Until late October 2007, the accepted explanation about the September 6 Israeli airstrike in Syria, constructed in a series of press leaks from U.S. officials, was that it was prompted by dramatic satellite intelligence that Syria was building a nuclear facility with help from North Korea.
But new satellite evidence has discredited that narrative, suggesting a more plausible explanation for the strike: that it was a calculated effort by Israel and the United States to convince Iran that its nuclear facilities could be attacked as well.
The narrative, promoted by neoconservatives in the George W. Bush administration, began to unravel in late October with the release by a private company of a series of satellite images showing that the same square, multi-story building that was hit by Israeli planes on September 6 had been present on the site four years earlier. Although the building appears to be somewhat farther along in an August 2007 image, it showed that the only major new developments at the site since September 2003 were what appears to be a pumping station on the Euphrates and a smaller secondary structure.
Media reports based on leaks from administration officials had suggested that the presence of a water pump indicated that the building must have been a nuclear reactor. But Jeffrey Lewis, a specialist on nuclear technology at the New America Foundation, pointed out in an interview with Inter Press Service (IPS) that the existence of a water pump cannot be taken as evidence of the purpose of the building, since other kinds of industrial buildings would also need to pump water.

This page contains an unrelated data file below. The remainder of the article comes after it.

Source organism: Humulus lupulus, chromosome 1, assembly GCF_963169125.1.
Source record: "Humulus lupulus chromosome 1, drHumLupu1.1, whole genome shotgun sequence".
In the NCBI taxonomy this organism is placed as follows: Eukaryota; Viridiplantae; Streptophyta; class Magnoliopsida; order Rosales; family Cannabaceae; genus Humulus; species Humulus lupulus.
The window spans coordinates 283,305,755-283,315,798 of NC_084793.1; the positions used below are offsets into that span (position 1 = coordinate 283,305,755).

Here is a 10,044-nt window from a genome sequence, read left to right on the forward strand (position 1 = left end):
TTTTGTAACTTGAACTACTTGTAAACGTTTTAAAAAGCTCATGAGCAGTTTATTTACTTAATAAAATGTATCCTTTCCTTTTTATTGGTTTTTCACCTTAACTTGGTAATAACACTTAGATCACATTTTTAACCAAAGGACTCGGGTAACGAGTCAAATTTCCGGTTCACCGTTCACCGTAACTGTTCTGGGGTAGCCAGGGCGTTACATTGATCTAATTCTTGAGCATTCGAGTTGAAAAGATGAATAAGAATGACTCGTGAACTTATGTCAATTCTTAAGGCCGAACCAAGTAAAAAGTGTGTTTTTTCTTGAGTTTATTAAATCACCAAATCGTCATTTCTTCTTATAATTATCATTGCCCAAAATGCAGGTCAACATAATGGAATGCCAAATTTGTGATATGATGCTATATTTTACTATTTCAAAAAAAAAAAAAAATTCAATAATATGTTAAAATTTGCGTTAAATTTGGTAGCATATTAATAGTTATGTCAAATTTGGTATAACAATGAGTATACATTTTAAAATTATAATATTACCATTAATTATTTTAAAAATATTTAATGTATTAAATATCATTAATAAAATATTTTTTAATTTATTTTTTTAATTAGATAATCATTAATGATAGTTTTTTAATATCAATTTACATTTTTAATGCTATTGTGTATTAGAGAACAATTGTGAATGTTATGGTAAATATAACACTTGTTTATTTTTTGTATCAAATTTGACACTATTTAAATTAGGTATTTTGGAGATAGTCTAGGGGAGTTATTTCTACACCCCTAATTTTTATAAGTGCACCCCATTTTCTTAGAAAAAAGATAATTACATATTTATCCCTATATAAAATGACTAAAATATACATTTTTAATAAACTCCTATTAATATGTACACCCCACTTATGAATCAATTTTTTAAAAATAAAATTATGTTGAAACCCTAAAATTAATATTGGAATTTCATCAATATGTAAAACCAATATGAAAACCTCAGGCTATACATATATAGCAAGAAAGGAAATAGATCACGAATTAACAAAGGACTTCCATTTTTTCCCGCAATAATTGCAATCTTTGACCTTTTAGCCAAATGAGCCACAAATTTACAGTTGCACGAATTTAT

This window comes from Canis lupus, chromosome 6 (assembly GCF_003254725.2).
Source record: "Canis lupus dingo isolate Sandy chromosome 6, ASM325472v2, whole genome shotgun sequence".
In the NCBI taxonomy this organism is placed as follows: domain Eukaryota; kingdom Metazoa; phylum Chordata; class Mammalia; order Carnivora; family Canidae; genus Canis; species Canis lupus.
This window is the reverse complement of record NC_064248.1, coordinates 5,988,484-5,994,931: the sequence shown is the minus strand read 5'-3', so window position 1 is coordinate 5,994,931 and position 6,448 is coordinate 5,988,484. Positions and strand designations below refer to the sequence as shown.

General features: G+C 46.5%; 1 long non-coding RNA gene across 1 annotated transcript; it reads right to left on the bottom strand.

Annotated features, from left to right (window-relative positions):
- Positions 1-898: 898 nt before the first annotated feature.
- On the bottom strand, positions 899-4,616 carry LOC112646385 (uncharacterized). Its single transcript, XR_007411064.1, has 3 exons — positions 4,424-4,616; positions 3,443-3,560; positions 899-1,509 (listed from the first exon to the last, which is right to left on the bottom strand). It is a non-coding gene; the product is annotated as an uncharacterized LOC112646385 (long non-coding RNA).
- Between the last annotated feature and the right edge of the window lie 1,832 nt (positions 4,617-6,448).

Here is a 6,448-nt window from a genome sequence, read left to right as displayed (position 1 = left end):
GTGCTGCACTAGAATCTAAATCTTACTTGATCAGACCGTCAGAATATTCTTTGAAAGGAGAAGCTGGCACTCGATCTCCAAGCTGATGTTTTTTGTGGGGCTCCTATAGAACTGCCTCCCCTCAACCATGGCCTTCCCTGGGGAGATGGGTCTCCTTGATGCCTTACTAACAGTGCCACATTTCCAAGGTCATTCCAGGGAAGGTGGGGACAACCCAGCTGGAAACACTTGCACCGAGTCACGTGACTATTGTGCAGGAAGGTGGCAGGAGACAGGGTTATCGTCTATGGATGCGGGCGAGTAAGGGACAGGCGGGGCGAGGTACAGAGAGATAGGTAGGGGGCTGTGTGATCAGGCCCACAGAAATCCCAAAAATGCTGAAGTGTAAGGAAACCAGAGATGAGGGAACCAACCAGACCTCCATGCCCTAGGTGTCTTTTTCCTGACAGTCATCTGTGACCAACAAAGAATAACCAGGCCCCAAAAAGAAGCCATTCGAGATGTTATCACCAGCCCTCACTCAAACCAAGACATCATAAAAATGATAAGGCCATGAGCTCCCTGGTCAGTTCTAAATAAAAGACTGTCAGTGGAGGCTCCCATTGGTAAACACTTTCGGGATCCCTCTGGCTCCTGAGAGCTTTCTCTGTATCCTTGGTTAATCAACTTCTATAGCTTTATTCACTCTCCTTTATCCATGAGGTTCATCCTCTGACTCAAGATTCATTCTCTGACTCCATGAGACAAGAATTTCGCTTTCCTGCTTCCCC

The campaign of press leaks portraying the attack as related to an alleged nuclear weapons program assisted by North Korea began almost immediately after the Israeli strike. On September 11, a Bush administration official told the New York Times that Israel had obtained intelligence from "reconnaissance flights" over Syria showing "possible nuclear installations that Israeli officials believed might have been supplied with material from North Korea."
The Bush administration officials leaking this account to the press apparently hoped to shoot down the administration’s announced policy, pushed by Secretary of State Condoleezza Rice, of going ahead with an agreement to provide food and fuel aid to North Korea in exchange for the dismantling of its nuclear program. They had lost an earlier battle over that policy and hoped to use the Israeli strike story as a new argument against it.
The officials seemingly did not want the intelligence community involved in assessing the alleged new evidence, suggesting that they knew it would not withstand expert scrutiny. Glenn Kessler reported in the Washington Post September 13 that the "dramatic satellite imagery" provided by Israel had been restricted to "a few senior officials" and not disseminated to the intelligence community, on orders from National Security Adviser Stephen Hadley.
The intelligence community had opposed a previous neoconservative effort in 2002-2003 to claim evidence of a Syrian nuclear program at the same site. A senior U.S. intelligence official confirmed to the New York Times on October 30 that U.S. intelligence analysts had been aware of the Syrian site in question "from the beginning"—meaning from before 2003—but had not been convinced that it was an indication of an active nuclear program.